Central Michigan University’s Board of Trustees today reviewed an independent audit of the university’s 2014-2015 financial statements. Representatives of auditing firm Plante Moran said they have written a clean, unmodified opinion — the highest level of assurance — of CMU’s financials.
The audit will be finalized later this fall, after the Michigan Auditor General determines CMU’s share of a pension liability to the Michigan Public School Employees’ Retirement System. The liability is expected to be about $93 million.
The MPSERS pension system is underfunded, creating a significant liability for Michigan’s K-12 schools, community colleges and seven public universities, including CMU.
Plante Moran auditor Vicki VanDenBerg said the recording of the liability has created a deficit for several universities. Fortunately, CMU has managed its resources well and is financially sound. The liability will, however, significantly reduce CMU’s unrestricted net position.
“This is a substantial hit,” President George E. Ross said. “This pension liability is a major cost for CMU, for other colleges and universities, and for K-12 schools — a multimillion dollar cost over which we have no control.”
In other audit highlights, VanDenBerg said CMU contributes a greater percentage of its budget to educational operations than do most of its peers.
“CMU allocates 55 percent of its expenses to academics and student services,” VanDenBerg said. “We generally recommend 40 to 60 percent expenditure on academics, so CMU is on the high end. That’s good. It means you’re investing where you should.”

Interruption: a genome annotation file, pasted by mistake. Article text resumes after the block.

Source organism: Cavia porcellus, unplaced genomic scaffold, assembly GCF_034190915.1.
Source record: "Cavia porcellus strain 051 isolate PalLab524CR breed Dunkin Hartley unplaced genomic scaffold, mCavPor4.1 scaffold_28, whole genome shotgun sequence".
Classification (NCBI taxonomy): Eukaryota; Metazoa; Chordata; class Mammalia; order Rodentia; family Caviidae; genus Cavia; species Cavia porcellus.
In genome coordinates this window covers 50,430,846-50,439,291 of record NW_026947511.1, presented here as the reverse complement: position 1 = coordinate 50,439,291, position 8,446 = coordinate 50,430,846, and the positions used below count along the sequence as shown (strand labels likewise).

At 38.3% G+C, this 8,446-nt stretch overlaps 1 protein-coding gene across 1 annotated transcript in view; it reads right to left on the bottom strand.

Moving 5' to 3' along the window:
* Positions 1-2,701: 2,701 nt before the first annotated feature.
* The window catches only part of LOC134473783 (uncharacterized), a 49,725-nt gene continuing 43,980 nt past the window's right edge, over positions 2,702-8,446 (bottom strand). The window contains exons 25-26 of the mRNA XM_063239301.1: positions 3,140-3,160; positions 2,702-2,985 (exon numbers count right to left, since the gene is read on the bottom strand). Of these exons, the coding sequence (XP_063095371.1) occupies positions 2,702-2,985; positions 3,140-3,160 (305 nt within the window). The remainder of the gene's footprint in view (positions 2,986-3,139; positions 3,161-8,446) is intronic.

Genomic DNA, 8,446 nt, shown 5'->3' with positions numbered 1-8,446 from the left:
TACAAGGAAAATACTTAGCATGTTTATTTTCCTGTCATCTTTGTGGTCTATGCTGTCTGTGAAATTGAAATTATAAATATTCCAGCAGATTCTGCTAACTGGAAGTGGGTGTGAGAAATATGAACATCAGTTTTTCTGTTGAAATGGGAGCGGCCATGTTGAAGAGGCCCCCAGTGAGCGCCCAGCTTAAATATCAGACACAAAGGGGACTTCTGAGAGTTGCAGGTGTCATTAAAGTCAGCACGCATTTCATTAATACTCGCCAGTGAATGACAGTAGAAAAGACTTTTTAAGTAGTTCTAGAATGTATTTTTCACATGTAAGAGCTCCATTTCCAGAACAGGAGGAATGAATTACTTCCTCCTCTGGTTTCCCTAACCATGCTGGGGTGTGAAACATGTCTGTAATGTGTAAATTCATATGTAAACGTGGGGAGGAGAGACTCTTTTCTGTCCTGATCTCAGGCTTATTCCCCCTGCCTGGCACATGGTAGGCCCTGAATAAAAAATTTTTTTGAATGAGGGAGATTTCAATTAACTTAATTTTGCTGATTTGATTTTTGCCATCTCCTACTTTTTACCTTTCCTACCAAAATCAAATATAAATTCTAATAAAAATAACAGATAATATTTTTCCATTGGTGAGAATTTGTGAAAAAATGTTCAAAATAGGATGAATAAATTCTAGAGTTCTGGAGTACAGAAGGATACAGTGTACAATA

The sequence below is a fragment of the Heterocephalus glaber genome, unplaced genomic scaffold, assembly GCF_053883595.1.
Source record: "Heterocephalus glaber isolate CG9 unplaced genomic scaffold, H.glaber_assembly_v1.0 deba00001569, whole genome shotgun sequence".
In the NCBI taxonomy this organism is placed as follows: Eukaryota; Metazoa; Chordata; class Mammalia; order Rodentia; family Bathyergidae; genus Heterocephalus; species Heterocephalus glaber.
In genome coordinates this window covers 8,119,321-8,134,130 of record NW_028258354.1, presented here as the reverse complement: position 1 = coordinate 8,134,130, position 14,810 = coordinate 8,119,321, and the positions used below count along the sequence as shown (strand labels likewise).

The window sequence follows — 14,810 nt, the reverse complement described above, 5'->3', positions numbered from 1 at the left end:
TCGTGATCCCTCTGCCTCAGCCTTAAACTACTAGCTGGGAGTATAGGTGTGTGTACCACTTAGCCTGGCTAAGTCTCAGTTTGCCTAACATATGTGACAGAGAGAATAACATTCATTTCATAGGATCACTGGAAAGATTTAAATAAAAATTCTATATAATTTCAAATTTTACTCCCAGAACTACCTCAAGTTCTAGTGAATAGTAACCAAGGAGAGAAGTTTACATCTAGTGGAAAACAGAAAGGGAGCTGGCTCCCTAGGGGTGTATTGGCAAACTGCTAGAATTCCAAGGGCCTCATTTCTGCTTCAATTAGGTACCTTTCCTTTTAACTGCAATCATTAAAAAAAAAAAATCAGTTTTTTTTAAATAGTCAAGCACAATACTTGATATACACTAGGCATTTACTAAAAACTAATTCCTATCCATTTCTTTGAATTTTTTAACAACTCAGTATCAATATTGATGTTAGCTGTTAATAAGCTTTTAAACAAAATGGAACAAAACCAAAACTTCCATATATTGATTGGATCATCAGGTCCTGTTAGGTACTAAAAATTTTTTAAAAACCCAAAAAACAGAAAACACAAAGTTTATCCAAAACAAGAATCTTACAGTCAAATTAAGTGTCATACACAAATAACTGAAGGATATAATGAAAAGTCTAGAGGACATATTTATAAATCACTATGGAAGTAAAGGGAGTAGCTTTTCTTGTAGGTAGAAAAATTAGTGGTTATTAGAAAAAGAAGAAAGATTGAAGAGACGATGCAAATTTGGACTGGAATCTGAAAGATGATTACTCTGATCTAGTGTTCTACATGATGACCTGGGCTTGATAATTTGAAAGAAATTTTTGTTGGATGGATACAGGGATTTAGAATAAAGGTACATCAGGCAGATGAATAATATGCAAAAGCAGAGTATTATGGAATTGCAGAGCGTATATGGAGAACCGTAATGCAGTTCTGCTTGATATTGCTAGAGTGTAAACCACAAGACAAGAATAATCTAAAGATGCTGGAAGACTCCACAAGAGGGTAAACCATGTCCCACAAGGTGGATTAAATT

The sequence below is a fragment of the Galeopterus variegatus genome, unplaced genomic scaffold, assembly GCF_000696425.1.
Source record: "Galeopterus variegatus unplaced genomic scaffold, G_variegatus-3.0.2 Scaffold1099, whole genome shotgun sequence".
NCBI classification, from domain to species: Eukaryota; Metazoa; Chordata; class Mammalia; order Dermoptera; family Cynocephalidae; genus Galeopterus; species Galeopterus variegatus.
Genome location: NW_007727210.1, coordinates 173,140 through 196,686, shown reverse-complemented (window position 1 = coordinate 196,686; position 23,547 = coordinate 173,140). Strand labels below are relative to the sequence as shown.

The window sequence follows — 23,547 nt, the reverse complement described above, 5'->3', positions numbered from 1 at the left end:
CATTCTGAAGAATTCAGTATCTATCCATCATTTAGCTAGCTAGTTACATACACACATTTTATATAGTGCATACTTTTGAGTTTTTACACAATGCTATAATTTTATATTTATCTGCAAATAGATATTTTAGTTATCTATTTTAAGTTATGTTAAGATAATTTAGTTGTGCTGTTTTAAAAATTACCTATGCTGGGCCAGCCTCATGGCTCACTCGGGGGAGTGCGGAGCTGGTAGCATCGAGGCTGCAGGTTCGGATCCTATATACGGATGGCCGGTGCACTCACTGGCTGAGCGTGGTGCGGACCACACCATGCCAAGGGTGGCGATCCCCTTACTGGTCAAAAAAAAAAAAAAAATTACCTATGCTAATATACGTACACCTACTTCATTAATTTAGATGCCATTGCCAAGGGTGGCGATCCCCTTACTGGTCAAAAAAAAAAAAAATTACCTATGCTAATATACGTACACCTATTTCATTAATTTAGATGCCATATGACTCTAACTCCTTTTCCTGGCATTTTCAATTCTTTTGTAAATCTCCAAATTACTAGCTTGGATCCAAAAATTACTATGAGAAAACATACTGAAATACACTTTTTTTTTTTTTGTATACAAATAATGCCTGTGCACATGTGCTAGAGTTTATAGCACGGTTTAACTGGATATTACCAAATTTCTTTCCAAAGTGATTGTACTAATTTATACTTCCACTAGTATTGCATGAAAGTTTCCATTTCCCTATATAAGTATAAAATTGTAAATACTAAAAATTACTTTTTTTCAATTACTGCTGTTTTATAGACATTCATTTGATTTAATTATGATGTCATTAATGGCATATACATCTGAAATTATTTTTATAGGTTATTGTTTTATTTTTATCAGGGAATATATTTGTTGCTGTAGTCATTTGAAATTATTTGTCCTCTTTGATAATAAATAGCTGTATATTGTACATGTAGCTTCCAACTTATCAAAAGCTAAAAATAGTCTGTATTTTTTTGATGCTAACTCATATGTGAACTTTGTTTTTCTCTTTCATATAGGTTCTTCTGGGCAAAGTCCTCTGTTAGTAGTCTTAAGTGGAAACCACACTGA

Although the full audit won’t be available until it’s final, Plante Moran’s presentation is available online. The board will call a special meeting to approve the audit once the state pension liability numbers are finalized.
In other matters, Ross briefed trustees about progress on CMU’s strategic priorities, initiatives and metrics. Highlights of the report showed improvements in the freshman-to-sophomore retention rate and growth in the number of students taking internships. It also showed a reduction in faculty research activity and funding, an area that will be reviewed.
Trustees discussed how the metrics were determined, noting that the accountability allows the university to celebrate its successes while identifying areas of improvement.
“That which gets measured, gets done,” Trustee Tricia Keith said. “While we see opportunities in the numbers, this is a good report.”
In addition to a review of last year’s activities, trustees adopted initiatives and metrics for the current academic year.
In other action, trustees:
• Learned that fundraising for the fiscal year that ended in June totaled $13.7 million and was third highest in CMU history.
• Announced plans for the annual presidential review process. This year’s review is more extensive as required by board bylaws and will include a self-assessment by the president, a survey, and one-on-one interviews.
• Amended the emeritus rank policy to recognize medical faculty and long-serving fixed-term faculty.
• Learned Plachta Auditorium in Warriner Hall will reopen next week after being closed all summer because of asbestos abatement.
• Heard from President Ross, who said CMU last week was ranked again among the top 200 universities of America’s more than 720 four-year public institutions.
A transcript of President Ross’ full report is available on the president’s website.